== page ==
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This article was first published 1 year ago  » Movies » Mukhbir: The Story Of A Spy Review: Tensions Run High

Mukhbir: The Story Of A Spy Review: Tensions Run High

November 11, 2022 10:48 IST
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Mukhbir: The Story Of A Spy makes up in elegance of language and production design what it lacks in flashy derring do that most actioners rely on to keep the audience hooked, observes Deepa Gahlot.

The world of spies is not glamorous -- James Bond is a fairy tale.

It is taking on new identities, going undercover in enemy territory, constantly looking over the shoulder and thinking on the feet. If caught, no hope of rescue.

It's nasty, risky, thankless work and very few films or serials in India manage to portray espionage work as it really is -- all guts and no glory.

Mukhbir: The Story Of A Spy is based on the book Mission to Pakistan by Maloy Dhar, and is developed into an eight-part Web series by half a dozen writers. It is directed by Shivam Nair (Naam Shabana, Special Ops) and Jayprad Desai.

It is inspired by true events, set in 1965, before the India-Pakistan War, and turns out to be the origin story of the Research and Analysis Wing (R&AW), India's external intelligence agency.


Pakistan already had the ISI, and an army with ambitions of snatching Kashmir and marching to Delhi.

After the 1962 War with China, India could afford another war, as the then prime minister Lal Bahadur Shastri (Vijay Kashyap) observes at the beginning of the series.

It is up to a trio of bureaucrats in Delhi to gather intel about Pakistan's sabre ratting.

SKS Moorthy (Prakash Raj) runs a network of spies, and when many of his assets in Pakistan are caught or killed, he has to train another one.

He sees potential in a petty thief and glib talker, Kamran (Zain Khan Durrani), creates a credible background for him, and sends him to Lahore.

Kamran is given the identity of Harfan Bukhari, the long-lost nephew of Shamin Bukhari (Ujjwal Chopra).

Suspicious Pakistani cops try to crack his cover but it is watertight. To help him on the field is his handler Alamgir (Satyadeep Mishra), who has somehow escaped the dragnet of ISI's ruthless General Zaidi (Dilip Shankar).

To keep an eye on the army brass, including General Agha Khan (Harsh Chhaya) and his henchman Brigadier Habibullah (Atul Kumar), Kamran insinuates himself into the affections of ghazal singer, Begum Anar (Barkha Bisht), the general's mistress.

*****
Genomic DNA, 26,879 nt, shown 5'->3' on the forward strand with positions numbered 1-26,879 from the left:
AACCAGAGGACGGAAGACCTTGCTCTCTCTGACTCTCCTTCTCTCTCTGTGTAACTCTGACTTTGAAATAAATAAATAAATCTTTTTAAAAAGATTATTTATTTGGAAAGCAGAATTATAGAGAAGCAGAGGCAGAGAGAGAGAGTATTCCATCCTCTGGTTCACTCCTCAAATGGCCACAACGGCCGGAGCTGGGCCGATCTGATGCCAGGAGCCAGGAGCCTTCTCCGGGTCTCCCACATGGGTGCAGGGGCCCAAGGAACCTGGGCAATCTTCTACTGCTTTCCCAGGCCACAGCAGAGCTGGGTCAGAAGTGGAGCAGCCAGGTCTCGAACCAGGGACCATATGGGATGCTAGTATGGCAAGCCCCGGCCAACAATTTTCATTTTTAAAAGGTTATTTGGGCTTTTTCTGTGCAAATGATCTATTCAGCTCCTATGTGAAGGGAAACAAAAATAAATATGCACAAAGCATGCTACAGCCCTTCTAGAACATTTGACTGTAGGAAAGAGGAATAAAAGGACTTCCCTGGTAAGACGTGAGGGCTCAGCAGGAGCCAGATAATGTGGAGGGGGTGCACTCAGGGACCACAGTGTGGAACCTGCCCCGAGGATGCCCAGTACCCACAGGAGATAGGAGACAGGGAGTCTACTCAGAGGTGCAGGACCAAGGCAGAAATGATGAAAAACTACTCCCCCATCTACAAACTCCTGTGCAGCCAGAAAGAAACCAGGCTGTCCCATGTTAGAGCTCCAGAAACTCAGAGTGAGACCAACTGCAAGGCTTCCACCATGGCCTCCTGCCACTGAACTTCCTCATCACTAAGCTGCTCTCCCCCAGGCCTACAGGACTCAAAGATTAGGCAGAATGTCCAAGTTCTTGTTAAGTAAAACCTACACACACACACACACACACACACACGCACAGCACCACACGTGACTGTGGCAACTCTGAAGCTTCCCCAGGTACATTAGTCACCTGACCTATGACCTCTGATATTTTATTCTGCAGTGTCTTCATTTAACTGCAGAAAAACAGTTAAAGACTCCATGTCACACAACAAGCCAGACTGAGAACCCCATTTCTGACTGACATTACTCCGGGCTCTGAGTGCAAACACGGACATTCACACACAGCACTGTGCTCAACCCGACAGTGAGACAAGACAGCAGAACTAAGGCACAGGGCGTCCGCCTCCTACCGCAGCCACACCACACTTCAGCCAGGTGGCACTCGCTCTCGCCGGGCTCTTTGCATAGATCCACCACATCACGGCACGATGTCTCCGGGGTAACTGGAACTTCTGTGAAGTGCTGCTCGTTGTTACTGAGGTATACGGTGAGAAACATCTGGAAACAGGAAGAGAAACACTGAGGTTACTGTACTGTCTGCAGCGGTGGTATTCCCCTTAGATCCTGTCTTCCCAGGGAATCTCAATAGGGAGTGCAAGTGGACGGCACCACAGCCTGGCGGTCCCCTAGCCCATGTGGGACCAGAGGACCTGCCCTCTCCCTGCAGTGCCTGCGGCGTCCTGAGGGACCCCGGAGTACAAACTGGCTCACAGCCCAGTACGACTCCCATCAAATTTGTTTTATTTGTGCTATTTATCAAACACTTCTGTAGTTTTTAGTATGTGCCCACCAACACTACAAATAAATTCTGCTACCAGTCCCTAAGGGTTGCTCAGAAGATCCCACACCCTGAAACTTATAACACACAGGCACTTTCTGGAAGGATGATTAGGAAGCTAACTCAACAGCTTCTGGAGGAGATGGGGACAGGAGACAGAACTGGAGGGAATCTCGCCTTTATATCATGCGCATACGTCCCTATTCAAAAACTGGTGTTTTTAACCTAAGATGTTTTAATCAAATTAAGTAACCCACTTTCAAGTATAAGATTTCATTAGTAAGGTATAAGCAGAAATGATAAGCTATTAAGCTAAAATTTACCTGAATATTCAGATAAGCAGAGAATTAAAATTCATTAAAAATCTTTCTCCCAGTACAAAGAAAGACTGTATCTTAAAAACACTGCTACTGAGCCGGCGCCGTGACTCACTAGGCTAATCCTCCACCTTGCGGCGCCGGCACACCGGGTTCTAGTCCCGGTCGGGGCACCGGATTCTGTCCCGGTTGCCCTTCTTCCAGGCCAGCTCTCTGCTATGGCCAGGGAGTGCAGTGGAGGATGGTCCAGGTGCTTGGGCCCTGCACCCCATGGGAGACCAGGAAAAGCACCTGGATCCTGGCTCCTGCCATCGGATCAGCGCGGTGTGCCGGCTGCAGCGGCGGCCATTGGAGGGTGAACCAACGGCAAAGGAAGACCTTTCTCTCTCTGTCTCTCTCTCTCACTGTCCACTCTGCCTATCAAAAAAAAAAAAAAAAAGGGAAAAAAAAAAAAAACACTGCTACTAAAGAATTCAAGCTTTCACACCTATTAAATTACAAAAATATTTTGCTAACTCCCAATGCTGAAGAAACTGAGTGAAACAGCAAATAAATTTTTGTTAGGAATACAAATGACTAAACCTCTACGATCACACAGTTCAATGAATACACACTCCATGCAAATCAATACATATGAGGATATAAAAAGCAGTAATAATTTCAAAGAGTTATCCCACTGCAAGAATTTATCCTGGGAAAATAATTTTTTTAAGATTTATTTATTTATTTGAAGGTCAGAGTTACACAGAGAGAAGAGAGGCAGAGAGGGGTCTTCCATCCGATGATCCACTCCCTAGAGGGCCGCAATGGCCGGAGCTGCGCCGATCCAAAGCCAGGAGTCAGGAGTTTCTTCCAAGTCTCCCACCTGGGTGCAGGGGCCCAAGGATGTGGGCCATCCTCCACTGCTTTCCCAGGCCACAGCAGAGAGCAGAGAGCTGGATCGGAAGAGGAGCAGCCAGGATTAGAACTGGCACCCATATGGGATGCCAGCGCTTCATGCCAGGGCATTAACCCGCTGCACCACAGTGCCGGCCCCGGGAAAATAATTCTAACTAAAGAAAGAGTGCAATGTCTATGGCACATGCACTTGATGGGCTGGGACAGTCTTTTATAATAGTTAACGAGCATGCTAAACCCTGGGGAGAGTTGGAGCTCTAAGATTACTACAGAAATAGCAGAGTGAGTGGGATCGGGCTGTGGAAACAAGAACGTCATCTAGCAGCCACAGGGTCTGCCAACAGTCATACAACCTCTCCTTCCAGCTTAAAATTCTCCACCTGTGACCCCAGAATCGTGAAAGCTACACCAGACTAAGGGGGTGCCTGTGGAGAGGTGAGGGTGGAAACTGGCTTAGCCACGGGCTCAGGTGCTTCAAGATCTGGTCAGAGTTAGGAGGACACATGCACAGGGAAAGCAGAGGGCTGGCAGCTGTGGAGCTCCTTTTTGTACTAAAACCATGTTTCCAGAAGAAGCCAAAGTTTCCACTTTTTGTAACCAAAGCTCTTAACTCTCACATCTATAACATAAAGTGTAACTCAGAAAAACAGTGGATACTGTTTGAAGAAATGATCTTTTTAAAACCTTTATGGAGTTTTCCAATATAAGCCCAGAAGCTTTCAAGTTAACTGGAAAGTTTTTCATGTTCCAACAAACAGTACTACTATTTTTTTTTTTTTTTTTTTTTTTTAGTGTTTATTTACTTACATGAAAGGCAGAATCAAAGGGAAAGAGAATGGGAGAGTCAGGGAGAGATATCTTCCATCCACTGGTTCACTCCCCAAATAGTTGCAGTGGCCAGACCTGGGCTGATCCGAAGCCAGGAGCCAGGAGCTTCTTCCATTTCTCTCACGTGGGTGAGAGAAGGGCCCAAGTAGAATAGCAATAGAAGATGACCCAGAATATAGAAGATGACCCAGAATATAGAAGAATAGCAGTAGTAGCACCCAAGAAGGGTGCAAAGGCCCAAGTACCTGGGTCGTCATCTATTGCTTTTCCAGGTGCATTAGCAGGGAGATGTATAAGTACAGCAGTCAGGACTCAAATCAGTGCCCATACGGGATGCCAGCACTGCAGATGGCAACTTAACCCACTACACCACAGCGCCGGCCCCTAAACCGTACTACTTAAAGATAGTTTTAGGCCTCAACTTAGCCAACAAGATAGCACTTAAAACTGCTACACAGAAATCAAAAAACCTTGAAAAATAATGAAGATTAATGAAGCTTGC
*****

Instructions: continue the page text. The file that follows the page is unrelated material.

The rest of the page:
He also carries on a flirtation with photographer Jamila (Zoya Afroz), the daughter of the editor of the local newspaper.

This was much before computers and cell phones, in the era of gadgets primitive by today's standards, radio comms using Morse code, dead drops, coded messages written on paper, concealed in packages, microfilm and bugs.

So the pace is considerably slower than those slam-bang action thrillers but the tension is always kept on simmer as Harfan has quite a few narrow escapes.

The ISI man, looking foppish in suits and cravats, is sharp and a great deal smarter than the army guys, who send tanks and soldiers out on multiple fronts but are no match for one man with courage and patriotism.

The look, milieu and narrative style are similar to the Alia Bhatt-starrer Raazi, but Mukhbir does not have that level of emotional power. Also, since the plot is spread over a longer run time, there are sections that are slow, and some sequences could have been excised for pace.

The series makes up in elegance of language and production design what it lacks in flashy derring do that most actioners rely on to keep the audience hooked.

Zain Khan Durrani has unconventional looks, a charming screen presence, and the chameleonic ability to be what the other wants him to be -- caring grandson, romantic lover, obsequious employee.

It is only in the last episode that Mukhbir goes into the emotional and mental toll that espionange extracts from the ordinary men (no women spies in this one) who do this work.

It also makes the viewer feel bad for the innocents, who pay the price of inadvertent involvement with spies, or the people who risk their lives to help them with information or shelter because books are never written about them nor movies made on those who simply fall by the wayside, while leaders flex their military muscle in boardrooms.

Mukhbir: The Story Of A Spy streams on ZEE5.

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